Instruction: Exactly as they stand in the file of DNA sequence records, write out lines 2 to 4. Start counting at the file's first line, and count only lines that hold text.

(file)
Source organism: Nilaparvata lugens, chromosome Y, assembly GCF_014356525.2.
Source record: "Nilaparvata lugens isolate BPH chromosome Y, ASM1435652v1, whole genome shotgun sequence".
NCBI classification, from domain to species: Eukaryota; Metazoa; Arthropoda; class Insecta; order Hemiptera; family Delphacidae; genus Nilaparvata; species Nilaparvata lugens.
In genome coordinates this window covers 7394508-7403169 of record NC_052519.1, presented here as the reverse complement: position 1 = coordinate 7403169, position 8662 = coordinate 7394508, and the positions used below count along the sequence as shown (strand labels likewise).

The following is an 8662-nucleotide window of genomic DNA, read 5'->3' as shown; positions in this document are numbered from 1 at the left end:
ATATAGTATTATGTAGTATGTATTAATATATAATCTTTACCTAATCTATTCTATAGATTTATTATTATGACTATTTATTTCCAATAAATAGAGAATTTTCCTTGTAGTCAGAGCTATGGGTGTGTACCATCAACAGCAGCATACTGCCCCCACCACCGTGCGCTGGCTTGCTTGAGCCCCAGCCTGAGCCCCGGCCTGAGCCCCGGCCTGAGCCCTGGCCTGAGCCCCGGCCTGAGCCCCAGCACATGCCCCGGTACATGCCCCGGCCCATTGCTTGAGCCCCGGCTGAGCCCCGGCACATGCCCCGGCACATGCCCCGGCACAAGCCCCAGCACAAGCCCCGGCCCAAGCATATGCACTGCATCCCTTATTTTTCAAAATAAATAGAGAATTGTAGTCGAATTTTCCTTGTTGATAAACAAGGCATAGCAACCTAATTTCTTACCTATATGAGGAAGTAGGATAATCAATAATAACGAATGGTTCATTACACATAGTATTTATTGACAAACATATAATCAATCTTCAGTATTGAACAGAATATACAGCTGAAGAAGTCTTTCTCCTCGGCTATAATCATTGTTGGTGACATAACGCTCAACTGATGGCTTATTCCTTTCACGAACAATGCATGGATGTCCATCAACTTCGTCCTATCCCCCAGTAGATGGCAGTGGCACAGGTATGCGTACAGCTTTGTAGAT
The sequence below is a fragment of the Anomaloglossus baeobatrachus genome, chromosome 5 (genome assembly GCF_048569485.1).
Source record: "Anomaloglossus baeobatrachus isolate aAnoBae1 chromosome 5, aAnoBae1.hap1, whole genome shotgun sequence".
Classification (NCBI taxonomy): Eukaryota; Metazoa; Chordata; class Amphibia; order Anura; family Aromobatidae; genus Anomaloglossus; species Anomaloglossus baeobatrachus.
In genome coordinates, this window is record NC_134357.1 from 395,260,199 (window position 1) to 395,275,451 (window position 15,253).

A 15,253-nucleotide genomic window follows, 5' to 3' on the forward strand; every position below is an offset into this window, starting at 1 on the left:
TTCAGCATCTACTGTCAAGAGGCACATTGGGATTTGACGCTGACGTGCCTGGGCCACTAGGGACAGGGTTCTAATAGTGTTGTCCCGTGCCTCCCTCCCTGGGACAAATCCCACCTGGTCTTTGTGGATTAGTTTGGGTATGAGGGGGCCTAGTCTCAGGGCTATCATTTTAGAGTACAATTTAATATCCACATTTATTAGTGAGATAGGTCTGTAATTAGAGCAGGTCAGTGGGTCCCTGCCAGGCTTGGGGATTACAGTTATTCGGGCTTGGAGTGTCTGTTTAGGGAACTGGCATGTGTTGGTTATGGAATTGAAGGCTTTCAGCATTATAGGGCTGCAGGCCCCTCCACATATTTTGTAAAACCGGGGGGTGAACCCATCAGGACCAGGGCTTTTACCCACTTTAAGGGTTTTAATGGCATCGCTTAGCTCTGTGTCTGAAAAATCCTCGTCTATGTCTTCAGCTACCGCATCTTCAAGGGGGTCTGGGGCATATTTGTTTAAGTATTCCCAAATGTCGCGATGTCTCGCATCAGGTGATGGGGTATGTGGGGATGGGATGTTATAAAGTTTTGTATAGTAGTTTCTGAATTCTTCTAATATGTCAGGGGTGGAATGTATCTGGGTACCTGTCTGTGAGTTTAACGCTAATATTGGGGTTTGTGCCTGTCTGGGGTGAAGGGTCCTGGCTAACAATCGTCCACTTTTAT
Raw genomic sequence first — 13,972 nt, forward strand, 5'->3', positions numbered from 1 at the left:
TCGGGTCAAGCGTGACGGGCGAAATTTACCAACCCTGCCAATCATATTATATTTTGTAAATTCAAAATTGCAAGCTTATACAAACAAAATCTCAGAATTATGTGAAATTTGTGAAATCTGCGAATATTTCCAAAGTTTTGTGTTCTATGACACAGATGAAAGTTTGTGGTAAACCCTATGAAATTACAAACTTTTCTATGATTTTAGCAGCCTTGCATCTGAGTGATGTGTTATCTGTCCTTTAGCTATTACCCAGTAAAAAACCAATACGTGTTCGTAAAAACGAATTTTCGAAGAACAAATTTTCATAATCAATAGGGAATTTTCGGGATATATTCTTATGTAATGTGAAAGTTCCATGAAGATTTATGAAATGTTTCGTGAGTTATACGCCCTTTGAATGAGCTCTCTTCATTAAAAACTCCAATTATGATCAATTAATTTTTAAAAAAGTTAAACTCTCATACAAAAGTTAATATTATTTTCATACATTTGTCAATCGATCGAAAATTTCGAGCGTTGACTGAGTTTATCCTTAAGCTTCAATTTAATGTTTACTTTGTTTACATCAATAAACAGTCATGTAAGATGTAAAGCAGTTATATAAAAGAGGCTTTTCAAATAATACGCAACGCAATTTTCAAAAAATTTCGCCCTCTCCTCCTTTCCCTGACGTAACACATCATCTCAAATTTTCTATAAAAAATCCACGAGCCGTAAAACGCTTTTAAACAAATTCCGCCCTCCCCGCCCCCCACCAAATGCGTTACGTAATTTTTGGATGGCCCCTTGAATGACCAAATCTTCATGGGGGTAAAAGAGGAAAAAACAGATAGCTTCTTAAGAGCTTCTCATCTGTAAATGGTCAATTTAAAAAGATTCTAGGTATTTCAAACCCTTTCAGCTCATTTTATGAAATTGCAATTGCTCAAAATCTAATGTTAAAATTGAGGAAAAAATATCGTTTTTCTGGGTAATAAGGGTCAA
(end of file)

Source record: "Nilaparvata lugens isolate BPH chromosome Y, ASM1435652v1, whole genome shotgun sequence".
NCBI classification, from domain to species: Eukaryota; Metazoa; Arthropoda; class Insecta; order Hemiptera; family Delphacidae; genus Nilaparvata; species Nilaparvata lugens.
In genome coordinates this window covers 7394508-7403169 of record NC_052519.1, presented here as the reverse complement: position 1 = coordinate 7403169, position 8662 = coordinate 7394508, and the positions used below count along the sequence as shown (strand labels likewise).